Two Tools for Virtual Reference: Pinger and Screenleap

You are a law student who is at home, furiously working on a research project. You run into a snag, and want to get the Reference Librarian’s advice about where to find a certain type of resource. If you want to, you are welcome to make the trip to the library building to get the Reference Librarian’s help. But you can also get help remotely. You can, of course, call the Library.

pinger2But say you are one of those people who prefers to text, rather than call.  The Reference Librarian can now use a cloud-based service called Pinger to accept your text messages on the reference computer. Pinger is free and easy to use.  The Librarian needs to set up an account, which will then have a unique local Pinger phone number attached to it. The Reference Librarian then logs into the account and waits for text messages to appear.  The Librarian can register for an account at Pinger Textfree Web, http://www.pinger.com/tfw.

When you are ready to ask your question, you simply send a text message to the Library’s Pinger number.  You and the Librarian will be able to proceed with a text message conversation, only the Librarian will be using a computer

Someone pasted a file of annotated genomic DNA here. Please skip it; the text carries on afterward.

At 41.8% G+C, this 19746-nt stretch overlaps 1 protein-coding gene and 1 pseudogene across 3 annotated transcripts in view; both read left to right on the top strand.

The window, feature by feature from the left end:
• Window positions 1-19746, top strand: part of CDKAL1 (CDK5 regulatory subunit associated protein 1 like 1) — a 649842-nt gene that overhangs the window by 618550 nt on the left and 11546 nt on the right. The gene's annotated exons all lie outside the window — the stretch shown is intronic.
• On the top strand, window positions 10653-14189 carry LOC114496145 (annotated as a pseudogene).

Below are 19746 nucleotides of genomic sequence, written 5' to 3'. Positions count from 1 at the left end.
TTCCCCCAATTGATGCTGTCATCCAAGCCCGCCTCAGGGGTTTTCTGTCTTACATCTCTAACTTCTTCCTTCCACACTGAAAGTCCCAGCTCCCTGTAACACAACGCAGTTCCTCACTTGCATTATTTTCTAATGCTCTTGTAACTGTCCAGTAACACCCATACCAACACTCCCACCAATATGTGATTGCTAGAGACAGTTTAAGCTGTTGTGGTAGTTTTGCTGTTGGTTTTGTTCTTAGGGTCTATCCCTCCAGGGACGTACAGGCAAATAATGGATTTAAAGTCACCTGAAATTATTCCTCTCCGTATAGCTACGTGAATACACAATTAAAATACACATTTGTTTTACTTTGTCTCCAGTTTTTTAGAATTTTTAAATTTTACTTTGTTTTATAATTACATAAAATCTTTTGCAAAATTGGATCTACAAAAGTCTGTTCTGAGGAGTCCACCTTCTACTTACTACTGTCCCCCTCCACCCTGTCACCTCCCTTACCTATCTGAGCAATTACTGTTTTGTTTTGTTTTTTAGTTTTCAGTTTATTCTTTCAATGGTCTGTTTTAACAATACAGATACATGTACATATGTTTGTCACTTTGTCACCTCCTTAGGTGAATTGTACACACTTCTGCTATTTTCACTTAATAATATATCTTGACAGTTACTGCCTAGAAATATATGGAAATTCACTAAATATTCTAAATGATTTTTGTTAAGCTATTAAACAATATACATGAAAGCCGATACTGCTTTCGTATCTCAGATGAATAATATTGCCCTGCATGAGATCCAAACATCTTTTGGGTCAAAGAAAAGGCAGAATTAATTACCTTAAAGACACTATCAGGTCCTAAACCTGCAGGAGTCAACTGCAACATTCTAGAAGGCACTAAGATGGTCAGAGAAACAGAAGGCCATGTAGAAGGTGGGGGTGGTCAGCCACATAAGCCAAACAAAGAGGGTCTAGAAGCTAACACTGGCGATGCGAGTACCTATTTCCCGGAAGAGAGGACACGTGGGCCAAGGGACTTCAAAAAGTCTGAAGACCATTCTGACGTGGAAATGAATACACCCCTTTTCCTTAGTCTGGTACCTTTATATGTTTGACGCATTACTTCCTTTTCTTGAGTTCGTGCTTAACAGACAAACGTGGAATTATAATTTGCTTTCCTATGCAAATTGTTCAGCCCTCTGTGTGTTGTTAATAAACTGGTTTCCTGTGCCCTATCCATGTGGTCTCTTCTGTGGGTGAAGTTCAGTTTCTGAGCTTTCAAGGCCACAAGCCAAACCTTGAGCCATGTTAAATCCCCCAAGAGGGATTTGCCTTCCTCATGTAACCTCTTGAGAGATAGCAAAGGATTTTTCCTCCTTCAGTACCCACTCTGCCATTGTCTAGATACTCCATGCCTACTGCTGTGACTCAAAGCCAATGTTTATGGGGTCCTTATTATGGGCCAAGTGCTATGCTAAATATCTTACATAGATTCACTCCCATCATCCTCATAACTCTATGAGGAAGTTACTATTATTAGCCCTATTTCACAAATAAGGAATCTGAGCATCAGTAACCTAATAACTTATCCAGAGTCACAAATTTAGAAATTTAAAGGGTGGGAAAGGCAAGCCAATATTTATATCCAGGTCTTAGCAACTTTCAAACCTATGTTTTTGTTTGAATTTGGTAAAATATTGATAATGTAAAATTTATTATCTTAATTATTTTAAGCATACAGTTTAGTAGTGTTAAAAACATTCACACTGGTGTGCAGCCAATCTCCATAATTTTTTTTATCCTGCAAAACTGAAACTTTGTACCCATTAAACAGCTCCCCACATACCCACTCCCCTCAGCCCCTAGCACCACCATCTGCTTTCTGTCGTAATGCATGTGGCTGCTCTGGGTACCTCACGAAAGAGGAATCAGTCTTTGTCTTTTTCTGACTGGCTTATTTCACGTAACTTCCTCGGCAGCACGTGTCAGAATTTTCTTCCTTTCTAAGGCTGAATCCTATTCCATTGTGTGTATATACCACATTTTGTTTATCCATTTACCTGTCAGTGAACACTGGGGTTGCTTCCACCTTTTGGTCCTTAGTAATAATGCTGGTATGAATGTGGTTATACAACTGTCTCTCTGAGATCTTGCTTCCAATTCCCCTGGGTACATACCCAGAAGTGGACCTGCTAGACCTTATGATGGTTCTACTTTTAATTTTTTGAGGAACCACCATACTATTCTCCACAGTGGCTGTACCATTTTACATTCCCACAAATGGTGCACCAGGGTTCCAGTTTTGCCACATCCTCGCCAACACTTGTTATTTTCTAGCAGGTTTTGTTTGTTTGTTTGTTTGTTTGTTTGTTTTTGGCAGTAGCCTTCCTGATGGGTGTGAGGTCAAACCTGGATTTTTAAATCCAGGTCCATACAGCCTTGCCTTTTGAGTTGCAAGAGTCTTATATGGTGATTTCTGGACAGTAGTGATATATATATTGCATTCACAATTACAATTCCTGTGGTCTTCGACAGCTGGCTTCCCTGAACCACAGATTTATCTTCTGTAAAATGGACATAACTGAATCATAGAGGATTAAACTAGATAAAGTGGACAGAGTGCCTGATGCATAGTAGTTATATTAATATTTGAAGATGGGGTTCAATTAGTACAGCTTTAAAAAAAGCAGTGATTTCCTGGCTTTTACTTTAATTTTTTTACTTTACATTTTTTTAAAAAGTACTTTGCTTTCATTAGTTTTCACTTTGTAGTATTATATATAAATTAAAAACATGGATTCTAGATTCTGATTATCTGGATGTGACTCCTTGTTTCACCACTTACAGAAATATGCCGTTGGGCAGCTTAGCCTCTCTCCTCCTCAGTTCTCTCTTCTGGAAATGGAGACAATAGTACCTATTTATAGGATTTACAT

rather than a phone.  One disadvantage to Pinger is that it will not inform you if the Librarian is not logged into the
service at the time.  You simply don’t receive an answer.  Thus, if a few minutes have elapsed and you don’t get an answer, it’s best to call the Library, rather than wait.

Let’s say you have discussed your research question with the Reference Librarian, and the Librarian has suggestions about where to search online for the answers.  The Librarian wants to spend a few minutes showing you where to go on the computer.

ScreenleapEven though you aren’t in the building, the Reference Librarian can quickly show you what to do using a screen sharing tool called Screenleap.  If you have a web browser, you can use Screenleap.  In order to share a screen, as the Librarian would do in this situation, the web browser must be enabled with Java.  However, you can simply view a screen on any device with a web browser, including your tablet or phone.

To start a screen sharing session, the Reference Librarian would simply go to http://www.screenleap.com and press the button that says Share your screen now!  A distinct URL will be created that the Librarian will then share with you.  When you go to that URL, you will be able to see everything the reference librarian wants to show you.  Either participant can end the screen sharing session at any time.  Basic Screenleap, which allows sharing for up to two hours per day, is free.

Remember, the library is more than just a place and a collection of books!  You don’t have to physically be in the library to use the library, and your librarians are happy to help you with your information needs no matter where you are!